Not enough can be said about this next component of cross—the CHARACTER OF THE CROSS-EXAMINER. Character means the “ethical and mental features that distinguish and mark a person”

One lawyer who could serve as a ROLE MODEL of all cross-examiners is Abe Lincoln. In his 23 years as a lawyer, he tried more cases than any other lawyer in Illinois and had more cases before the highest court than any other. It was written about him that “as a cross-examiner he had no equal at the bar and we betide the unlucky individual who suppressed the truth or colored it.”

Lincoln’s motto was: “Better to make a life than a living.”

He was known on more than one occasion to cease to cooperate with co-counsel, saying, “If I say a word (to the jury) they will see from my face that the man is guilty.”

During your cross, do you project – Integrity? Fairness? Sincerity?

The kind of character Lincoln understood was right and expected by the jury. In The Art of Cross-Examination Francis Wellman spelled it out for us in 1903:

“Counsel who has a pleasant personality; who speaks with apparent frankness; who appears to be an earnest searcher after truth; who is courteous to those who testify against him. . . who seems to know what he is about and sits down when he has accomplished it – he it is who creates an atmosphere in favor of the side he represents, a powerful though subconscious influence with the jury in arriving at their verdict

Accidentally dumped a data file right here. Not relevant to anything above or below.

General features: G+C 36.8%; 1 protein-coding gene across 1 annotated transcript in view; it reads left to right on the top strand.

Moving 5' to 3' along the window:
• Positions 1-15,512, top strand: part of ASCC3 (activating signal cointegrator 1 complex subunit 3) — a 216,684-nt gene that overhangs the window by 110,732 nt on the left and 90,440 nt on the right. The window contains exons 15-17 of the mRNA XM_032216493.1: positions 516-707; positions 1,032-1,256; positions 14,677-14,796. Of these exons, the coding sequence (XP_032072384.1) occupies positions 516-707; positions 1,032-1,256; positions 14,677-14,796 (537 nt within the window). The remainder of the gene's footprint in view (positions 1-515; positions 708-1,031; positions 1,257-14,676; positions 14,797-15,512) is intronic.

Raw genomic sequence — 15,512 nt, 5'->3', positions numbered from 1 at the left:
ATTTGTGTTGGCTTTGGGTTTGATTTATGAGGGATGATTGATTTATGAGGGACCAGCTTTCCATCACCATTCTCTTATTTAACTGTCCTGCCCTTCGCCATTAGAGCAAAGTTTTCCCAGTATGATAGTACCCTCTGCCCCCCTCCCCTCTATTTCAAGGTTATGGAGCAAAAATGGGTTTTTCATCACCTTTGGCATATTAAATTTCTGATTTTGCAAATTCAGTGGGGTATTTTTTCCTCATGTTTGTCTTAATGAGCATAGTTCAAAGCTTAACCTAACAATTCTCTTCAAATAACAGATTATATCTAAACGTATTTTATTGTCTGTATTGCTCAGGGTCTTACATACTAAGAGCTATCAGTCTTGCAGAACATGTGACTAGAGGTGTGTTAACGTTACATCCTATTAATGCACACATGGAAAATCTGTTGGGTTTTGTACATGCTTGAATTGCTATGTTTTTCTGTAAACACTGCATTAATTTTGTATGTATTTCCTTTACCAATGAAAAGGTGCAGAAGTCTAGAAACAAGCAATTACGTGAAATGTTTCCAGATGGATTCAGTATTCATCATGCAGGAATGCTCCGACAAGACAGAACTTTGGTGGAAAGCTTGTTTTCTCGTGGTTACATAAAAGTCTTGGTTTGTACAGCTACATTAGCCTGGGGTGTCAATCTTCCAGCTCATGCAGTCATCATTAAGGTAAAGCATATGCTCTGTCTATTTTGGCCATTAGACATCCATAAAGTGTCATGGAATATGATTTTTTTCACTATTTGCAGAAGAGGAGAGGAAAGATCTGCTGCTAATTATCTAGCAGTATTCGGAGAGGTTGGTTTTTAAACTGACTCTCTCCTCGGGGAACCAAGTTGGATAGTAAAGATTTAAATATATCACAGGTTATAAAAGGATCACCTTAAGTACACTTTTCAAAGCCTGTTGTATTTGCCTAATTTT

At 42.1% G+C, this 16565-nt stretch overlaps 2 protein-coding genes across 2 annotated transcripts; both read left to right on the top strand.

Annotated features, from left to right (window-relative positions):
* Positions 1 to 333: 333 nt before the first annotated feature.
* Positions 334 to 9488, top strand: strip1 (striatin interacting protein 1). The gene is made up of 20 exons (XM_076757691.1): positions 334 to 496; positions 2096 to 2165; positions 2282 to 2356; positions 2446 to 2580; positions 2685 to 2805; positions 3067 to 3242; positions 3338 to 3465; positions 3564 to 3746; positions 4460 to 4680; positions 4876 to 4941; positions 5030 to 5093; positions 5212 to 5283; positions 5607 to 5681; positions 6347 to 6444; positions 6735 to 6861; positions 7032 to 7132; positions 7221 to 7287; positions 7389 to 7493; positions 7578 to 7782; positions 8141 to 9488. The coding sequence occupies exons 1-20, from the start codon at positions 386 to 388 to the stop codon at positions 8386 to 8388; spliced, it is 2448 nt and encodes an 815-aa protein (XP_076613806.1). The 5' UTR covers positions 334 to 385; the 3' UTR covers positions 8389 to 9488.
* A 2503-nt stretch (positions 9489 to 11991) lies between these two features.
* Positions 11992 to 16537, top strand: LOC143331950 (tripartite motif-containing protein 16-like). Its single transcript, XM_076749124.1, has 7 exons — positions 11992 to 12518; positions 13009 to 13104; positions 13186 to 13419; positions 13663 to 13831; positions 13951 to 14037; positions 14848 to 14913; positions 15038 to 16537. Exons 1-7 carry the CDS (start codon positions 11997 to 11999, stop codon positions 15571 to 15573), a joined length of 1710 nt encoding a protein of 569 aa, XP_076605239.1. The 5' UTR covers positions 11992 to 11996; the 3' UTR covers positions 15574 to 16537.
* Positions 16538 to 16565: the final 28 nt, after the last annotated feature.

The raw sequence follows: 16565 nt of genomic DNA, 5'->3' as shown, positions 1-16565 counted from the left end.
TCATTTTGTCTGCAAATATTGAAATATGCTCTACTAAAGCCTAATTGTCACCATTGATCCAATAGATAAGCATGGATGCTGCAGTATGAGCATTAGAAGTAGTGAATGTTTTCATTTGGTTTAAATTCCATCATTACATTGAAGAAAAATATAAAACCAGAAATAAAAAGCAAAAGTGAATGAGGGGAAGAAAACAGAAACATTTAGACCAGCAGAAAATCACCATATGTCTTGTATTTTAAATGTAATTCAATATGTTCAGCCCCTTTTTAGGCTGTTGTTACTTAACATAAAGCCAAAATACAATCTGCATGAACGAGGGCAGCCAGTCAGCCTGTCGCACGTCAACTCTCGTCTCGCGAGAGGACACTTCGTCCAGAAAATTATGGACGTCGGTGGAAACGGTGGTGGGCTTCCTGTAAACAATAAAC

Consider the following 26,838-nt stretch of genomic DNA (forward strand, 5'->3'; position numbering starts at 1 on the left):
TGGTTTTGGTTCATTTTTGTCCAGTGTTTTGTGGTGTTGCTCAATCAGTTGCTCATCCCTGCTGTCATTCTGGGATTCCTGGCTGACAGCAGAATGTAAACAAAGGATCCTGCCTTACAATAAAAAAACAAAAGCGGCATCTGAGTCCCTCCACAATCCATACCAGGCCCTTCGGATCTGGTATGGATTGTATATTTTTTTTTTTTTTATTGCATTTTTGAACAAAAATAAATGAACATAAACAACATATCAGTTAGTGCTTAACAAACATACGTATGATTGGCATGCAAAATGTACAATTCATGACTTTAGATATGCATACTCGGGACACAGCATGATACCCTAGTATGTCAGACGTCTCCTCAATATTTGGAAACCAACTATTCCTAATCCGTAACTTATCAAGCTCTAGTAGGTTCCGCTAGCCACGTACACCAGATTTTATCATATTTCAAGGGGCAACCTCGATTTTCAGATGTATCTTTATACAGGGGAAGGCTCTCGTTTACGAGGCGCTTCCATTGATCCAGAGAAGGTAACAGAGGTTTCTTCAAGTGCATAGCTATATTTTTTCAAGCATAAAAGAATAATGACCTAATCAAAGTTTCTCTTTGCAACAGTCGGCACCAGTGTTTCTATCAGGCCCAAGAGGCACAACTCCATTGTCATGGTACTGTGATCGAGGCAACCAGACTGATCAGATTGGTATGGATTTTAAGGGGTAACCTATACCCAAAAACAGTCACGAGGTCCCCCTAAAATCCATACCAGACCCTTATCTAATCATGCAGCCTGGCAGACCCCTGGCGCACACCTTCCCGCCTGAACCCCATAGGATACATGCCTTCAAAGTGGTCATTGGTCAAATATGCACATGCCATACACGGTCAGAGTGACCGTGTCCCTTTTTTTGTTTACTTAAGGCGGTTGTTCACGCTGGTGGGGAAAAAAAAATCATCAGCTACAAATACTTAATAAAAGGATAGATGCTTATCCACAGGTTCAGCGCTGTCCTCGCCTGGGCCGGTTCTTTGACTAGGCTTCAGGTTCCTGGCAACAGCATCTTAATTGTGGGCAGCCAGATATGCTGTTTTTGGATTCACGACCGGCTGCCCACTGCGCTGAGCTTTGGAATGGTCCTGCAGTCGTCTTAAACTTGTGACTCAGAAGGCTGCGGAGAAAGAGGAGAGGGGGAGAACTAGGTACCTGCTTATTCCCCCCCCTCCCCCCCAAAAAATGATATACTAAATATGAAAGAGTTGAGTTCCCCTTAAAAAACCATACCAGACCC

“On the other hand, the lawyer who wearies the court and jury with endless and pointless cross-examinations; who is constantly losing his temper and showing his teeth to the witnesses. . . prejudices a jury against himself and the client he represents. . .”

A fair-minded seeker of truth doesn’t attack a truthful witness or one perceived as truthful.

Jurors are usually sympathetic with witnesses and skeptical of attorneys. Therefore, don’t get ahead of the jury. The jury must perceive the witness as untruthful or mistaken or evasive before they are willing to accept an aggressive cross. Sadly, too many trial lawyers approach every defense witness as though they are committing perjury

Besides, you don’t need to be cross to cross-examine.

Wednesday, December 28, 2022

3 Types of Cross-Examination Questions